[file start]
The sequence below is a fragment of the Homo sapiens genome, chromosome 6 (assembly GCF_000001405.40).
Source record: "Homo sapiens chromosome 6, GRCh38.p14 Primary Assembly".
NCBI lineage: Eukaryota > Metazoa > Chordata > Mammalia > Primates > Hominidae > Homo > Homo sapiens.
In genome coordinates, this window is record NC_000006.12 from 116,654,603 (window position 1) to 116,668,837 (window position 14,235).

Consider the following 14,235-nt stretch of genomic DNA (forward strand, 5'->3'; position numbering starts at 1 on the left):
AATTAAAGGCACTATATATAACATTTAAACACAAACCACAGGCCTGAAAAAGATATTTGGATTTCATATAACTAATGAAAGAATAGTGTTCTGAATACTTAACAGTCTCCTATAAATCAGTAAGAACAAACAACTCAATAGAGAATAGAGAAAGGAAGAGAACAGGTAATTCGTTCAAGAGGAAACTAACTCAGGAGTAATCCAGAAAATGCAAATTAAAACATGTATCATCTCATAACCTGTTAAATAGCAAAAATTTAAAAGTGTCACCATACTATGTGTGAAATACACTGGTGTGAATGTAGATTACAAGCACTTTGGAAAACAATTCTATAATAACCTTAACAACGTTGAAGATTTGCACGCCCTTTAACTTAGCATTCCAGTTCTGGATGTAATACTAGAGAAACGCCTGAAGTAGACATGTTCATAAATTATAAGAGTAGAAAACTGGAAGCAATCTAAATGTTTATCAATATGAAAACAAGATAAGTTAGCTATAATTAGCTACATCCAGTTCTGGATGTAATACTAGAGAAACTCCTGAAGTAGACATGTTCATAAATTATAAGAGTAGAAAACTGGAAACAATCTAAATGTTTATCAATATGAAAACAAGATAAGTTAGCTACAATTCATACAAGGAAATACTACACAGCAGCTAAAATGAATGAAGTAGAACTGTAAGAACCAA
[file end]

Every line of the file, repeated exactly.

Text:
The sequence below is a fragment of the Homo sapiens genome, chromosome 6 (assembly GCF_000001405.40).
Source record: "Homo sapiens chromosome 6, GRCh38.p14 Primary Assembly".
NCBI lineage: Eukaryota > Metazoa > Chordata > Mammalia > Primates > Hominidae > Homo > Homo sapiens.
In genome coordinates, this window is record NC_000006.12 from 116,654,603 (window position 1) to 116,668,837 (window position 14,235).

Consider the following 14,235-nt stretch of genomic DNA (forward strand, 5'->3'; position numbering starts at 1 on the left):
AATTAAAGGCACTATATATAACATTTAAACACAAACCACAGGCCTGAAAAAGATATTTGGATTTCATATAACTAATGAAAGAATAGTGTTCTGAATACTTAACAGTCTCCTATAAATCAGTAAGAACAAACAACTCAATAGAGAATAGAGAAAGGAAGAGAACAGGTAATTCGTTCAAGAGGAAACTAACTCAGGAGTAATCCAGAAAATGCAAATTAAAACATGTATCATCTCATAACCTGTTAAATAGCAAAAATTTAAAAGTGTCACCATACTATGTGTGAAATACACTGGTGTGAATGTAGATTACAAGCACTTTGGAAAACAATTCTATAATAACCTTAACAACGTTGAAGATTTGCACGCCCTTTAACTTAGCATTCCAGTTCTGGATGTAATACTAGAGAAACGCCTGAAGTAGACATGTTCATAAATTATAAGAGTAGAAAACTGGAAGCAATCTAAATGTTTATCAATATGAAAACAAGATAAGTTAGCTATAATTAGCTACATCCAGTTCTGGATGTAATACTAGAGAAACTCCTGAAGTAGACATGTTCATAAATTATAAGAGTAGAAAACTGGAAACAATCTAAATGTTTATCAATATGAAAACAAGATAAGTTAGCTACAATTCATACAAGGAAATACTACACAGCAGCTAAAATGAATGAAGTAGAACTGTAAGAACCAA